Examples of the extraordinary power of 360-degree video abound. On the first two pages of a Google search for “360 video”, you’ll find a wide range of examples: elephants, sharks and shipwrecks, musical performances, and even a tornado.
It is very likely that 360-degree video is the next big thing when it comes to online experiences. That prediction is largely based on the recent entry of arguably two of the most influential tech giants into the field of 360-degree video.
YouTube announced in March 2015 it was supporting uploads of 360-degree videos onto the video sharing platform. Using the YouTube mobile app or a desktop browser, users can experience 360-degree videos by moving a cursor (desktop) or their finger (mobile). Even embedded videos supported the new functionality.
YouTube developed partnerships with top makers of 360-degree cameras, including Bublcam, Giroptic, Kodak, and RICOH. Uploaders needed to add special scripting language to allow the videos to display in 360 degrees.
In September 2015, Facebook announced it would be adding 360-degree videos to its news feed. Users can now choose the angle from which to watch videos recorded using multiple cameras to record all 360 degrees of a scene at the same time.
Viewers can interact with the feature using the cursor (desktop) or finger (mobile) to change the perspective from which you see the videos. Early adopters partnering with Facebook included Saturday Night Live, Star Wars, and Discovery. By November, the feature was available on iOS devices.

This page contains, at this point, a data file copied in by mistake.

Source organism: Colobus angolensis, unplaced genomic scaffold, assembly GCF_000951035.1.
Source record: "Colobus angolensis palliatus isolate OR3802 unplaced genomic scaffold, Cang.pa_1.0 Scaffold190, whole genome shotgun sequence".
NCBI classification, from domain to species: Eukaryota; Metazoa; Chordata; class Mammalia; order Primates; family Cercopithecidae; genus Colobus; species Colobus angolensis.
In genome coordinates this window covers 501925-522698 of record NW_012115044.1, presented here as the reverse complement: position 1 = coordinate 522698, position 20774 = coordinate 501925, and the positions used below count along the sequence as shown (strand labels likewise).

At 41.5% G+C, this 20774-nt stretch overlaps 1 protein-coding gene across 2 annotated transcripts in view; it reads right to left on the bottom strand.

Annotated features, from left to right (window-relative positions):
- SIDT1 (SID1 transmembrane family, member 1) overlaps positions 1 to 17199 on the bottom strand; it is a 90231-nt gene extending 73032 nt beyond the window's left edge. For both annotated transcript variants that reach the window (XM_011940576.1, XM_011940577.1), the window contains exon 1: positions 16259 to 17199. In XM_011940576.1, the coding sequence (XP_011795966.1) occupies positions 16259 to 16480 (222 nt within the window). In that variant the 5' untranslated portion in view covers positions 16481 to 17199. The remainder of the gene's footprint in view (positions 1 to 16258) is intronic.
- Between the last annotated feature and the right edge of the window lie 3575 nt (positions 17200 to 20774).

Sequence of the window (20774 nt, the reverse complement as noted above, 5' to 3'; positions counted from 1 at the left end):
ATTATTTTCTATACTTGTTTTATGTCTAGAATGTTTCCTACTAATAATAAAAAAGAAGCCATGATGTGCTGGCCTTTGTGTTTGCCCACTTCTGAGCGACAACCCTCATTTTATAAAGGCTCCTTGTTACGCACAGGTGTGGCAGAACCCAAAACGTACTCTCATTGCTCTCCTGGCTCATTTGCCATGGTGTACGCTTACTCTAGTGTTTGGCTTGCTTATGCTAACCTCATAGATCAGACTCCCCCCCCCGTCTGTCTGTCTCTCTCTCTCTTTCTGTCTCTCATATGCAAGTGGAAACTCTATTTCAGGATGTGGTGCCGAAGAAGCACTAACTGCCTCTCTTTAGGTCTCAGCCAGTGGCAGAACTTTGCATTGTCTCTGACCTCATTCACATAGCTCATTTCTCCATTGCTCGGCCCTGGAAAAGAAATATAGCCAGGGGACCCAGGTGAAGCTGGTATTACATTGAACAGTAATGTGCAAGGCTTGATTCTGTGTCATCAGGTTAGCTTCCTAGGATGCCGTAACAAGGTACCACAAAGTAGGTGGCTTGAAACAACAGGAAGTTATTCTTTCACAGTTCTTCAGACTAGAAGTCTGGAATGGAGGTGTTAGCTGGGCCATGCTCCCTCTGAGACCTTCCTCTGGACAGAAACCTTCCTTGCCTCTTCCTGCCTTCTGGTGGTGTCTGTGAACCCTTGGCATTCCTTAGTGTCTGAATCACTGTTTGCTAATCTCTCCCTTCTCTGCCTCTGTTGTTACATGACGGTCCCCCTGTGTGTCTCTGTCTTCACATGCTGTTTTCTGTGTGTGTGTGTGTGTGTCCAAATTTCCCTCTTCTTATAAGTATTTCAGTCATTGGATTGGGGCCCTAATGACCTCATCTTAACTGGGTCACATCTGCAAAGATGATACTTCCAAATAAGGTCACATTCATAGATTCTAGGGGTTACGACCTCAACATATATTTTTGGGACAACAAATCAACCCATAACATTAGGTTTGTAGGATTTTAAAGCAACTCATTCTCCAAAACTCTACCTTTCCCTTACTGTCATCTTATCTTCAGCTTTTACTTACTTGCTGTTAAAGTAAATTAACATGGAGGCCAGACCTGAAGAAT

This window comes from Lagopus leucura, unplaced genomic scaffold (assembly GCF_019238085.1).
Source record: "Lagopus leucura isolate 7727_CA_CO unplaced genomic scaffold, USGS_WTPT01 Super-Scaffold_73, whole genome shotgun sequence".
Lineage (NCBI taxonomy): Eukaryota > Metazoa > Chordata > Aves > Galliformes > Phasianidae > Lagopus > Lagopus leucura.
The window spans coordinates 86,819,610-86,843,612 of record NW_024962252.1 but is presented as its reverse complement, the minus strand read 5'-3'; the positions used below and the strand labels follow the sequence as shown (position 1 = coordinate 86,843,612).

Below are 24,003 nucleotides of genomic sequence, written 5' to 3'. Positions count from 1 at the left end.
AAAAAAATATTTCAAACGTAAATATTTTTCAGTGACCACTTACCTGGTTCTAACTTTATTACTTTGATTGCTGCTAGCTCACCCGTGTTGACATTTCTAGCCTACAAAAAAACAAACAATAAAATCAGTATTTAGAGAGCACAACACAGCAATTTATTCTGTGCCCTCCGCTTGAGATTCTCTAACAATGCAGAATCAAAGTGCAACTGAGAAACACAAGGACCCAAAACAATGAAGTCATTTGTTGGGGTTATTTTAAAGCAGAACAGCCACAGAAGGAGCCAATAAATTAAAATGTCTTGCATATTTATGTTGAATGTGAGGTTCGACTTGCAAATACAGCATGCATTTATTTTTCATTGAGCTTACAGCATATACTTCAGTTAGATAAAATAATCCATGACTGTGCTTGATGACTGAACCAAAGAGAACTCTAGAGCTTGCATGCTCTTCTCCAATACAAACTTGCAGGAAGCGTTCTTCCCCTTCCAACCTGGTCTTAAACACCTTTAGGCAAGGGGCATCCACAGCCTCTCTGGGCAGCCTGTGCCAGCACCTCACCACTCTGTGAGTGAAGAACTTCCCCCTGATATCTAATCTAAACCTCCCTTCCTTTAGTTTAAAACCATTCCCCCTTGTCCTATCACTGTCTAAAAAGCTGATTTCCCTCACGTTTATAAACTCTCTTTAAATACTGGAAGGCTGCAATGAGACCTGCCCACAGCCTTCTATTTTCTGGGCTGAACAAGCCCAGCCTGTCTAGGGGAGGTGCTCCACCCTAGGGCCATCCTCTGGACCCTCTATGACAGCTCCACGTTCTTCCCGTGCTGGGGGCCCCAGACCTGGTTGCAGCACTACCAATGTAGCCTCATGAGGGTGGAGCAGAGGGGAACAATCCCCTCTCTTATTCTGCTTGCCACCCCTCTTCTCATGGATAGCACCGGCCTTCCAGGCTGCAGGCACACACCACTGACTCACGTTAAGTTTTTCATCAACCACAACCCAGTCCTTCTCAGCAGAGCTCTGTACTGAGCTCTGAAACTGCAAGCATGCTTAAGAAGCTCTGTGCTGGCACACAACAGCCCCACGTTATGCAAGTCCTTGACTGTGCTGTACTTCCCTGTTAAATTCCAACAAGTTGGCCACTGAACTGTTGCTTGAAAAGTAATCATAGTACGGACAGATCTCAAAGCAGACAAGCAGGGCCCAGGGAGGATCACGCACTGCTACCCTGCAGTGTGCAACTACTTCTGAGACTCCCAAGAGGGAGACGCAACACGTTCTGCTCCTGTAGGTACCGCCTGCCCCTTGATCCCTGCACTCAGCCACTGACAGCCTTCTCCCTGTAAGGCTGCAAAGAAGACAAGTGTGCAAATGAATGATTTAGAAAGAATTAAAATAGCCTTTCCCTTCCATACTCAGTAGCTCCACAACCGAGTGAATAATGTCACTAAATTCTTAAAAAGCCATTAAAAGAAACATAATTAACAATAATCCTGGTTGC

In mid May 2016, the company announced that it also supported using 360-degree photos as well.
What’s driving all of this innovation? Mostly, it’s the availability of inexpensive technology to make 360-degree videos. Cameras are available for several hundred dollars to create these visuals that just a few years ago cost thousands of dollars, required multiple staff, and were cumbersome to use.
As the prices continue to plummet, more and more consumers will find 360-degree videos an accessible, affordable, and viable recording option.
The potential is significant. At the widely popular music festival Coachella, YouTube was able to live stream selected performances for the first time. In addition, YouTube announced the introduction of spatial audio for some on-demand videos. By adjusting the perspective from which you view the music, you’re aural experience changes too. Distance, depth, and intensity will change depending on your virtual vantage point, allowing you to see and hear a virtual event even more like you would in person.
The possibilities are extraordinary! Its practical applications range from better instructional videos for students to auto accident reconstruction. Travelers can share experiences with much more detail. Journalists can provide more detailed perspectives while reporting stories. Entertainers can reach broader audiences with better performance experiences.
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